Monks Beginning to Waltz

George Looney

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In this collection of poems, faith brings together the mundane and mysterious to explore how the world offers the solace of forgiveness and love as a comfort against loss.

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In this collection of poems, faith brings together the mundane and mysterious to explore how the world offers the solace of forgiveness and love as a comfort against loss. A father remakes the world for his son by the stories he tells him. A ghost hums, “believing music can reclaim / anything.” Monks and lovers, soldiers and spouses, angels, artists, ghosts and children wander these poems, hoping that “the point of flesh is love.”

George Looney’s passionate invocations, beautiful as those of James Wright, James Dickey, and Richard Hugo, aim at both the redemption of the speaker and of poetry, inhabiting the rich tradition of an American masculine lyricism—poignant with spiritual longing and the speaker’s identification with fallen humanity. These are honest and moving poems.

—Tony Hoagland

Emotionally, George Looney’s new poems operate within a middle range—a quiet space of reconciliation. Aesthetically, however, he writes within an attitude of abundance, a poetics of plenitude.  His modest angels reside in weighty bodies.

—Stanley Plumly

George Looney’s lyric hymns to mortality finger their words and images as obsessively as the religious handle their prayer beads, repeating “angel” and “ghost” along with “music” and endless tropes of the human body. In the end it is flesh, present or absent, that persists as the beautiful site and occasion for love.

—Julia Spicher Kasdorf

There’s a great tenderness in these poems, mixed with longing, which often gets us into enough trouble we need something like forgiveness or redemption. Looney’s poems struggle with such matters, traversing the slippery slopes of sin and grace and love. It’s as if Richard Hugo and Thomas Merton had taken a trip together, and Pasolini had filmed it with Maria Callas singing arias in the background.

—Stephen Dunn

George Looney’s poems make you bend your head around things you wouldn’t think of on your own, speaking loudly against the background mumble of so much of the sameness we find today. The stunning opening poem will beguile the reader, and I doubt if anyone will easily put this volume down for long. These are thoughtful, intelligent songs and meditations, and a gift from a truly gifted poet.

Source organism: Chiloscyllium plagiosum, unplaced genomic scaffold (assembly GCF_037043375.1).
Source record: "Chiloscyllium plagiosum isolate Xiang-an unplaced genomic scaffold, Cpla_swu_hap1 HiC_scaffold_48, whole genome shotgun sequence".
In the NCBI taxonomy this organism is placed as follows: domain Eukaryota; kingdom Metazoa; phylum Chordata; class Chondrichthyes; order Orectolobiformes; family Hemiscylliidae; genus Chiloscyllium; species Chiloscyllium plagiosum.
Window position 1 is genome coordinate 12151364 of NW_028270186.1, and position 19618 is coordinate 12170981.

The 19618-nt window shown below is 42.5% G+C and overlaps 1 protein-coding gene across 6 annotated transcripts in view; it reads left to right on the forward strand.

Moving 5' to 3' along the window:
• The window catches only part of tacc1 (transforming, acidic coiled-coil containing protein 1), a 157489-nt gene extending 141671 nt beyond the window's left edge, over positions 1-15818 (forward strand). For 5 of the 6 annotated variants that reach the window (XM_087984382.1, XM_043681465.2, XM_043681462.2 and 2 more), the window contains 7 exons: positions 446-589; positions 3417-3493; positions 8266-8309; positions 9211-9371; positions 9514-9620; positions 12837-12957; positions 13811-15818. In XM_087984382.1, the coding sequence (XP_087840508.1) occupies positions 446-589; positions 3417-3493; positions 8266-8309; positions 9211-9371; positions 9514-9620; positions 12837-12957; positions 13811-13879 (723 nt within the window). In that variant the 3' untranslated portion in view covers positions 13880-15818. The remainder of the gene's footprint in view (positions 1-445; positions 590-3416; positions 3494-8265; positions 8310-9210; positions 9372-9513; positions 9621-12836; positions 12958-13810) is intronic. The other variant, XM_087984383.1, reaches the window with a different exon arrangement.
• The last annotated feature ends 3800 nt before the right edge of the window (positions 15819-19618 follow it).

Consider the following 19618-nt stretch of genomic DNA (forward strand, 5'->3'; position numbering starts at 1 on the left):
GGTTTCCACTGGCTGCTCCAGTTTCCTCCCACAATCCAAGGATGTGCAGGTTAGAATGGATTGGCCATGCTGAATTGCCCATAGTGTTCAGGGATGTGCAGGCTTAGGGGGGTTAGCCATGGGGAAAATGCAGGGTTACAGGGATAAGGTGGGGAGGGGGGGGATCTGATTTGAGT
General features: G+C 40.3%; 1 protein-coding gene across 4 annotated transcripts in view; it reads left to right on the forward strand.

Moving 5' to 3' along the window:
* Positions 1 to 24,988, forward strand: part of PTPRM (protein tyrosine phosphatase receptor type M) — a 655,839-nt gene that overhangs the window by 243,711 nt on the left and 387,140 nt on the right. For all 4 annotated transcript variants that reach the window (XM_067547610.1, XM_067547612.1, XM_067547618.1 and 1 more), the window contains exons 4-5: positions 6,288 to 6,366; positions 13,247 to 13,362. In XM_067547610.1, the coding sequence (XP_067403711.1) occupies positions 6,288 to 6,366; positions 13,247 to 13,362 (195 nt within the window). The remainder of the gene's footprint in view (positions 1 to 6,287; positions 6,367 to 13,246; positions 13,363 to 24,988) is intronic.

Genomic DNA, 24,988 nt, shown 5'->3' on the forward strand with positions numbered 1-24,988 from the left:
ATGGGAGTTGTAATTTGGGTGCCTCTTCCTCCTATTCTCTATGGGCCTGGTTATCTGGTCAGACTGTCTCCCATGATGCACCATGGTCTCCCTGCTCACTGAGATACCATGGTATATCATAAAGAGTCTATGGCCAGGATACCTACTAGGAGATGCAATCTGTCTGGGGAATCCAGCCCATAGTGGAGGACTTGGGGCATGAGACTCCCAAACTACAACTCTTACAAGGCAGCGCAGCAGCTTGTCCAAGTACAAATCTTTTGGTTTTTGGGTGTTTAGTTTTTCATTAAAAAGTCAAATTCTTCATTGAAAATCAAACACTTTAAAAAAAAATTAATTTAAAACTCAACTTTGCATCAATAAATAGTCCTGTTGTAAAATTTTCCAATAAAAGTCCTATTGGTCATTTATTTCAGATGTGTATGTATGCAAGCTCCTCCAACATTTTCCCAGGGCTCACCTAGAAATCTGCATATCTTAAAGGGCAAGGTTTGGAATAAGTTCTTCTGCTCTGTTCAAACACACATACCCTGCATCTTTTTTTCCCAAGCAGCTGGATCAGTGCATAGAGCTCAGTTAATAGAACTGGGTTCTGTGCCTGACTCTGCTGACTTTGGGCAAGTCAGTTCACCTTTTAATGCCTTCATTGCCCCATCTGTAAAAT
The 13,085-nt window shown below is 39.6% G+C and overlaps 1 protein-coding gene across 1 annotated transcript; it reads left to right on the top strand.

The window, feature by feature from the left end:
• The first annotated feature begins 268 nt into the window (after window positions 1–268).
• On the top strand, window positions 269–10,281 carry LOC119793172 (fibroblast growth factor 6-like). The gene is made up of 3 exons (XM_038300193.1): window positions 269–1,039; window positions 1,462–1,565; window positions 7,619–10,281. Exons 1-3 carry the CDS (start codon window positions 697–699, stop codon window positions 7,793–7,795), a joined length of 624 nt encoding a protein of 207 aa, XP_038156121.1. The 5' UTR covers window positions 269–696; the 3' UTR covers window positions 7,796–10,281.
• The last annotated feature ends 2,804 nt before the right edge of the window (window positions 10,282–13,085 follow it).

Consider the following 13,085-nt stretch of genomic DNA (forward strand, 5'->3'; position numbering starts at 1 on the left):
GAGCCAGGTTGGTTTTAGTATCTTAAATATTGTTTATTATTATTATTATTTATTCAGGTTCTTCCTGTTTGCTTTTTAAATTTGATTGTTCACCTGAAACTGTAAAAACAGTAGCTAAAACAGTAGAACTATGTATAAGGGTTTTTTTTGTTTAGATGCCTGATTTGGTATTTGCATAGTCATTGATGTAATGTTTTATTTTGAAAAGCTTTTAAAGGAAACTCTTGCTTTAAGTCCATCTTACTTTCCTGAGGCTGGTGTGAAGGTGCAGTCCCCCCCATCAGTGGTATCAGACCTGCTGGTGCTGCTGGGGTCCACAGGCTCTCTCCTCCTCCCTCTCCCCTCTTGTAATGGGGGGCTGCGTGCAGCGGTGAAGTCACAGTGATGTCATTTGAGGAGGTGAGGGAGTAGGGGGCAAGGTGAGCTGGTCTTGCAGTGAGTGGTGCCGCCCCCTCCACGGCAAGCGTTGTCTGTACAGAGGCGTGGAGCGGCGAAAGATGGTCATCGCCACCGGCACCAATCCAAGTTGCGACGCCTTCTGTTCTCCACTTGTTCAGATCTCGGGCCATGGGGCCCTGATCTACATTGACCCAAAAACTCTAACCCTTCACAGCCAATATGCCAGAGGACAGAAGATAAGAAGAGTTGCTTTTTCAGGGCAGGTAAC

—Frank X. Gaspar

 

Contents

Acknowledgments

The Sorrow and the Grace of Vultures
In the Attitude of Prayer
Proof of Angels in This World
Tired of Loss and Sin
What Might Be Called Burning
A Parable of Dust and Color
Listening to a Scratched Recording of Bird’s “Lover Man”
Prayer and the Pain of Backs
The Passion of Radishes
What Passes Here for a River
You Don’t Know What to Call This
Of Light and Dark and Violins: A Diptych
The Singing in the Next Room
Rumors in the Heart of the Pear
Faith Isn’t in the Hands
The Blessing of Onions
A History of What Music Can Do
A Persistence of Parakeets
Omens in a Night of Sleep and Bad Weather
True North
Something about Murder and Love
The Wren Warm in Her Palm
Her Naked Feet Sang Mozart
Signs of Collapse
Flesh Made Words
Under the Sad Weight of the Moon
Rumors Whispered Under Dark Robes
Asking Forgiveness of the Ohio
Anything but Indifference and Wolves
Libretto for an Opera about Gold and Lust

About the Author

Authors

George Looney’s books of poetry include The Precarious Rhetoric of Angels, Attendant Ghosts, Animals Housed in the Pleasure of Flesh, Open Between Us, and A Short Bestiary of Love and Madness. His book of fiction, Hymn of Ash, won the 2007 Elixir Press Fiction Chapbook Award. He teaches creative writing and literature and chairs the Creative Writing BFA Program at Penn State Erie, The Behrend College, is editor-in-chief of Lake Effect, translation editor of Mid-American Review, and co-director of the Chautauqua Writers' Festival. He has been awarded fellowships from the National Endowment for the Arts, Pennsylvania Council on the Arts, and the Ohio Arts Council, and he has received awards from The Missouri Review, New Letters, The Literary Review, and Zone 3.

Reviews

Looney is comfortable drawing from classical culture as well as nature for his imagery, metaphors, and motifs. Despite this range, the poems individually and collectively explore one dominant theme—the spiritual longing that works through and yet somehow transcends mortal flesh.

Lynn Domina, May 2014

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